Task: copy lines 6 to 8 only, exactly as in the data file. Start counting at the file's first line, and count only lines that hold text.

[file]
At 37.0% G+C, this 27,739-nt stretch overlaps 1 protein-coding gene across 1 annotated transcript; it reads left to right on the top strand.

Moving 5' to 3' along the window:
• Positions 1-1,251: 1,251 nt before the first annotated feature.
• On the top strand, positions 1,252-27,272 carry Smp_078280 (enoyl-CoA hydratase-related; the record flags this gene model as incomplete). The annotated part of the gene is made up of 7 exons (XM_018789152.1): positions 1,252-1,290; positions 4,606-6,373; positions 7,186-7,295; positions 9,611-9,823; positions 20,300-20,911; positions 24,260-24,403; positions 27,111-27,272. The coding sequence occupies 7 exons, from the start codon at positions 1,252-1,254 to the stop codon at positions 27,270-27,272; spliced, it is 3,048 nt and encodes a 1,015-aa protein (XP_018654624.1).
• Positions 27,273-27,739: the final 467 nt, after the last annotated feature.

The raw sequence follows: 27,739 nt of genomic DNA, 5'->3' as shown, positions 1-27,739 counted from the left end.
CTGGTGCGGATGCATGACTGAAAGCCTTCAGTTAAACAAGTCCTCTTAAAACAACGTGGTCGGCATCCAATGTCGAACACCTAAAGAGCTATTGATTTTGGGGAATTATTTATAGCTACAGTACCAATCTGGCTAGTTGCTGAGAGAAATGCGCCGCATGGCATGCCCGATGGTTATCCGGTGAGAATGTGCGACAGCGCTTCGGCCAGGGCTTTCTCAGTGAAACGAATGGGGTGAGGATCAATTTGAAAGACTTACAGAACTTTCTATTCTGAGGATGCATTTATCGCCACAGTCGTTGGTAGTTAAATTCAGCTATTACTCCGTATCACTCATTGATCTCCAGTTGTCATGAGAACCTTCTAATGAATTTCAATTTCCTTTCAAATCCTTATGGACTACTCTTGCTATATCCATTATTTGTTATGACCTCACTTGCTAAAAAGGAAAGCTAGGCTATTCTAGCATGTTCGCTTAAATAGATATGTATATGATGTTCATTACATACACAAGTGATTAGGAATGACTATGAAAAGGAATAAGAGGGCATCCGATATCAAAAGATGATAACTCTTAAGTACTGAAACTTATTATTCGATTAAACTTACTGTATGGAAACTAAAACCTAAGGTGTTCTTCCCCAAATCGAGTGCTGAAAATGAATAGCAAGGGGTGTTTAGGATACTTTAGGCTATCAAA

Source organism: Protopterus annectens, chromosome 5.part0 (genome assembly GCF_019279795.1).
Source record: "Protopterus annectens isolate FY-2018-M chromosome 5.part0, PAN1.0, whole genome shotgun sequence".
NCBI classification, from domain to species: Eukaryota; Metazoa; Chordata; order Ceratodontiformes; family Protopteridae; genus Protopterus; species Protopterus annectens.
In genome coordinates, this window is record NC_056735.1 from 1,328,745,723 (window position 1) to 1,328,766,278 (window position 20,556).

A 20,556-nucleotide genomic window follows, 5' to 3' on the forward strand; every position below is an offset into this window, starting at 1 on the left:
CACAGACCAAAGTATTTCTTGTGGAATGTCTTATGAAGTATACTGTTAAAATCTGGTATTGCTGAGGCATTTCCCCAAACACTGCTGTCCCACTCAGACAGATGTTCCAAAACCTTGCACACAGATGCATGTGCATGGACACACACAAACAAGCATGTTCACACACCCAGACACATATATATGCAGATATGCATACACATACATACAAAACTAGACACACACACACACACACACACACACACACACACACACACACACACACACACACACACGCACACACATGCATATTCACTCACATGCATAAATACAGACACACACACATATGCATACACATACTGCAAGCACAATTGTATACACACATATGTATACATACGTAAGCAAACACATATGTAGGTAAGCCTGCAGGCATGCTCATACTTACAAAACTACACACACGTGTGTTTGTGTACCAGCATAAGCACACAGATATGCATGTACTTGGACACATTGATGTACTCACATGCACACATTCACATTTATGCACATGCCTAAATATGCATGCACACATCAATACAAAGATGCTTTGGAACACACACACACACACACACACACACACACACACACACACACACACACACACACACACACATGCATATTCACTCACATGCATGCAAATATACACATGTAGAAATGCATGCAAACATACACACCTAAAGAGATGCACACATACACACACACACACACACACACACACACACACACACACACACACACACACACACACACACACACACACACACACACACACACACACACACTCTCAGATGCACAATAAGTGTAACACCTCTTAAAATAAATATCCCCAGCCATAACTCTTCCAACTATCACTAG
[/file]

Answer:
The raw sequence follows: 27,739 nt of genomic DNA, 5'->3' as shown, positions 1-27,739 counted from the left end.
CTGGTGCGGATGCATGACTGAAAGCCTTCAGTTAAACAAGTCCTCTTAAAACAACGTGGTCGGCATCCAATGTCGAACACCTAAAGAGCTATTGATTTTGGGGAATTATTTATAGCTACAGTACCAATCTGGCTAGTTGCTGAGAGAAATGCGCCGCATGGCATGCCCGATGGTTATCCGGTGAGAATGTGCGACAGCGCTTCGGCCAGGGCTTTCTCAGTGAAACGAATGGGGTGAGGATCAATTTGAAAGACTTACAGAACTTTCTATTCTGAGGATGCATTTATCGCCACAGTCGTTGGTAGTTAAATTCAGCTATTACTCCGTATCACTCATTGATCTCCAGTTGTCATGAGAACCTTCTAATGAATTTCAATTTCCTTTCAAATCCTTATGGACTACTCTTGCTATATCCATTATTTGTTATGACCTCACTTGCTAAAAAGGAAAGCTAGGCTATTCTAGCATGTTCGCTTAAATAGATATGTATATGATGTTCATTACATACACAAGTGATTAGGAATGACTATGAAAAGGAATAAGAGGGCATCCGATATCAAAAGATGATAACTCTTAAGTACTGAAACTTATTATTCGATTAAACTTACTGTATGGAAACTAAAACCTAAGGTGTTCTTCCCCAAATCGAGTGCTGAAAATGAATAGCAAGGGGTGTTTAGGATACTTTAGGCTATCAAA

Source organism: Protopterus annectens, chromosome 5.part0 (genome assembly GCF_019279795.1).